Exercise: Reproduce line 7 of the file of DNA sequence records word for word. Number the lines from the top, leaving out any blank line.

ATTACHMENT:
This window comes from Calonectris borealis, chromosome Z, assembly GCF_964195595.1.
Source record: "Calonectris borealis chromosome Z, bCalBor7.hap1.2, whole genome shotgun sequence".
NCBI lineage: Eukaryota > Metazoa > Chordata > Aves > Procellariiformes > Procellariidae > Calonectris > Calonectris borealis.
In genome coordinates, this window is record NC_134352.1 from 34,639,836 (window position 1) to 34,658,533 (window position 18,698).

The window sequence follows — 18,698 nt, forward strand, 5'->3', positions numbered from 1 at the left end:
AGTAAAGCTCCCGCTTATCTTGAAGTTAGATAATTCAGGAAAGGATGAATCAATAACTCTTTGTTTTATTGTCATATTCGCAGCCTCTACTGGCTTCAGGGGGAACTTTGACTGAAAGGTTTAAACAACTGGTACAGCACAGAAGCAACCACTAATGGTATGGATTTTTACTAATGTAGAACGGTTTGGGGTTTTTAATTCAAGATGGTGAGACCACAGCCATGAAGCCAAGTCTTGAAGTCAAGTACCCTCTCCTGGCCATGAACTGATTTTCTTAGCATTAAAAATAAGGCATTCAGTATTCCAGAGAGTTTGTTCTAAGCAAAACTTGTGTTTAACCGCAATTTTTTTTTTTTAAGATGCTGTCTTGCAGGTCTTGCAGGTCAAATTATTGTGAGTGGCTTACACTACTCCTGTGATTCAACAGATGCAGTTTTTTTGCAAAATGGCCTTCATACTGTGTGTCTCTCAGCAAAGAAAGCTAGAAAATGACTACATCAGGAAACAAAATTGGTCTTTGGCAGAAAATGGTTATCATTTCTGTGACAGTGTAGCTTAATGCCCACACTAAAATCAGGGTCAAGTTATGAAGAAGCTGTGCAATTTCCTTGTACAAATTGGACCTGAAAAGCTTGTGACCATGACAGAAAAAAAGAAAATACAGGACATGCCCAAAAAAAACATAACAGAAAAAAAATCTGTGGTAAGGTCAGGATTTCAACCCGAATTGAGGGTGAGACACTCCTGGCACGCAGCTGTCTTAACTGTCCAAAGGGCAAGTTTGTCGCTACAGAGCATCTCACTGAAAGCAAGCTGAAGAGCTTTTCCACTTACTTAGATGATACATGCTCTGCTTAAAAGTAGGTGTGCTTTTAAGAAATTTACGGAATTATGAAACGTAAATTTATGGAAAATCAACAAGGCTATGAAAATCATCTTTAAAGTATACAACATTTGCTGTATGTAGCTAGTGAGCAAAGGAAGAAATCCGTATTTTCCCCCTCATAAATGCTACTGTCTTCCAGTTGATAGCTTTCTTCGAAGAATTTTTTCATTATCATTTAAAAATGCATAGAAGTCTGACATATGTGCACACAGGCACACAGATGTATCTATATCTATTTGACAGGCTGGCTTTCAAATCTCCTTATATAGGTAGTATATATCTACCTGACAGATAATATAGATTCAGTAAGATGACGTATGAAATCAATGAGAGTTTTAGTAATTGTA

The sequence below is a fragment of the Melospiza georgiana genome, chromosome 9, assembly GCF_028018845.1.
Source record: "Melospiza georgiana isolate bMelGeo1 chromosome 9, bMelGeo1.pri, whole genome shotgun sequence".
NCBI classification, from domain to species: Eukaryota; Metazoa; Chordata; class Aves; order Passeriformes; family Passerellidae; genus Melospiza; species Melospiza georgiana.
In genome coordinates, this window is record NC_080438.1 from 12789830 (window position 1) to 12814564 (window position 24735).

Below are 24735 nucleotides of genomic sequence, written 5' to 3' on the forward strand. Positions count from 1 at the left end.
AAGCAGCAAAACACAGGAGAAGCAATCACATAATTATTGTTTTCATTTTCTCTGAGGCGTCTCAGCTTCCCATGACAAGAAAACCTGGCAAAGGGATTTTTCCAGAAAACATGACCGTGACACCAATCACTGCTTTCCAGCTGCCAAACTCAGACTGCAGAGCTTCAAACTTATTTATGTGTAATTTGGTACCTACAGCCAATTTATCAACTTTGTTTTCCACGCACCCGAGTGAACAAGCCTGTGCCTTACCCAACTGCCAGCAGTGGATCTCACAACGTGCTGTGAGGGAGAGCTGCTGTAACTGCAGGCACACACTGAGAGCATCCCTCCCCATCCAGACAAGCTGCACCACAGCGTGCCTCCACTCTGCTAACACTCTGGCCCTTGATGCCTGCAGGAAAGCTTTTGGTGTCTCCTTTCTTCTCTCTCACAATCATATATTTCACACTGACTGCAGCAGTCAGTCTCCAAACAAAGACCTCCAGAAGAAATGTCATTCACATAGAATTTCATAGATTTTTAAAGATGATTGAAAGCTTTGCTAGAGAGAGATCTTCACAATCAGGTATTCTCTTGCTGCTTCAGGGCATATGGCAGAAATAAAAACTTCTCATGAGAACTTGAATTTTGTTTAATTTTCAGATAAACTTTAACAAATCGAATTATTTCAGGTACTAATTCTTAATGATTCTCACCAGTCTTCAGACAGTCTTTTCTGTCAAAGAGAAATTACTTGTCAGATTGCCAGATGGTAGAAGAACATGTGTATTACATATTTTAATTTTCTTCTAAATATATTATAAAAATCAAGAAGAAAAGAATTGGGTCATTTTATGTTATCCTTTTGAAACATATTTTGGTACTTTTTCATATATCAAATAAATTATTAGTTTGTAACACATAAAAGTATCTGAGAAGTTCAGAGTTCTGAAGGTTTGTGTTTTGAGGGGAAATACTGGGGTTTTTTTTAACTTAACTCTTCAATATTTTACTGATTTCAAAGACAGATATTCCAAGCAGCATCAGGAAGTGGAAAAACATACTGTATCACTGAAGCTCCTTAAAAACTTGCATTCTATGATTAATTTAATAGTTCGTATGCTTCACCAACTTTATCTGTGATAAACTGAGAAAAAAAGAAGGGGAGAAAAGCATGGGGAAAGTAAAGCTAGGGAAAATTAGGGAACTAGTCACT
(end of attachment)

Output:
The sequence below is a fragment of the Melospiza georgiana genome, chromosome 9, assembly GCF_028018845.1.